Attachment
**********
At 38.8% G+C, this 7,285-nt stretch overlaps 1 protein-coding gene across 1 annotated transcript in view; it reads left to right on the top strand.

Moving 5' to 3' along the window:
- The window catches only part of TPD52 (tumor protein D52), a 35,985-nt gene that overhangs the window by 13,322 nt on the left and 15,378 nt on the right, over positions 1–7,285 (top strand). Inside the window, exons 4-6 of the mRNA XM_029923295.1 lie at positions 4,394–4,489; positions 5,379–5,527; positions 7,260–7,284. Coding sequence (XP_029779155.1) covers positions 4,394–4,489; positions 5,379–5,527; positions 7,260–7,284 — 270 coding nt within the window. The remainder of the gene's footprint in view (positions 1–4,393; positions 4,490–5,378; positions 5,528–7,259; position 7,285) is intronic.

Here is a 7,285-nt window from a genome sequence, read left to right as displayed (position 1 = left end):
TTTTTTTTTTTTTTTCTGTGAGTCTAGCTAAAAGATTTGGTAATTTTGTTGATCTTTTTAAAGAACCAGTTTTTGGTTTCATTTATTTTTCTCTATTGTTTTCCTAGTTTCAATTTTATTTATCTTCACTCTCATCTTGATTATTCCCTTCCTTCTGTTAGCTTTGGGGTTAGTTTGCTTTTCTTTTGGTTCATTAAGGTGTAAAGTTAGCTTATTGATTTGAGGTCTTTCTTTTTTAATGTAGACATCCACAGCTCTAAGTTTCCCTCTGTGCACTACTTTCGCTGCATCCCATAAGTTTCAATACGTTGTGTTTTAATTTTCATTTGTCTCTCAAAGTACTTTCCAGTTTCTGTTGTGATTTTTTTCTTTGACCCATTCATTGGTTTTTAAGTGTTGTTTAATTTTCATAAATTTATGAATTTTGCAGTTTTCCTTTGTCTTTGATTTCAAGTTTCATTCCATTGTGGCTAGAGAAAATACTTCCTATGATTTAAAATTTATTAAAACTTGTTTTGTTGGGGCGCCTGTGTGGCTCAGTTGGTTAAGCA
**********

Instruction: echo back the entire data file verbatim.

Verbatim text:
At 38.8% G+C, this 7,285-nt stretch overlaps 1 protein-coding gene across 1 annotated transcript in view; it reads left to right on the top strand.

Moving 5' to 3' along the window:
- The window catches only part of TPD52 (tumor protein D52), a 35,985-nt gene that overhangs the window by 13,322 nt on the left and 15,378 nt on the right, over positions 1–7,285 (top strand). Inside the window, exons 4-6 of the mRNA XM_029923295.1 lie at positions 4,394–4,489; positions 5,379–5,527; positions 7,260–7,284. Coding sequence (XP_029779155.1) covers positions 4,394–4,489; positions 5,379–5,527; positions 7,260–7,284 — 270 coding nt within the window. The remainder of the gene's footprint in view (positions 1–4,393; positions 4,490–5,378; positions 5,528–7,259; position 7,285) is intronic.

Here is a 7,285-nt window from a genome sequence, read left to right as displayed (position 1 = left end):
TTTTTTTTTTTTTTTCTGTGAGTCTAGCTAAAAGATTTGGTAATTTTGTTGATCTTTTTAAAGAACCAGTTTTTGGTTTCATTTATTTTTCTCTATTGTTTTCCTAGTTTCAATTTTATTTATCTTCACTCTCATCTTGATTATTCCCTTCCTTCTGTTAGCTTTGGGGTTAGTTTGCTTTTCTTTTGGTTCATTAAGGTGTAAAGTTAGCTTATTGATTTGAGGTCTTTCTTTTTTAATGTAGACATCCACAGCTCTAAGTTTCCCTCTGTGCACTACTTTCGCTGCATCCCATAAGTTTCAATACGTTGTGTTTTAATTTTCATTTGTCTCTCAAAGTACTTTCCAGTTTCTGTTGTGATTTTTTTCTTTGACCCATTCATTGGTTTTTAAGTGTTGTTTAATTTTCATAAATTTATGAATTTTGCAGTTTTCCTTTGTCTTTGATTTCAAGTTTCATTCCATTGTGGCTAGAGAAAATACTTCCTATGATTTAAAATTTATTAAAACTTGTTTTGTTGGGGCGCCTGTGTGGCTCAGTTGGTTAAGCA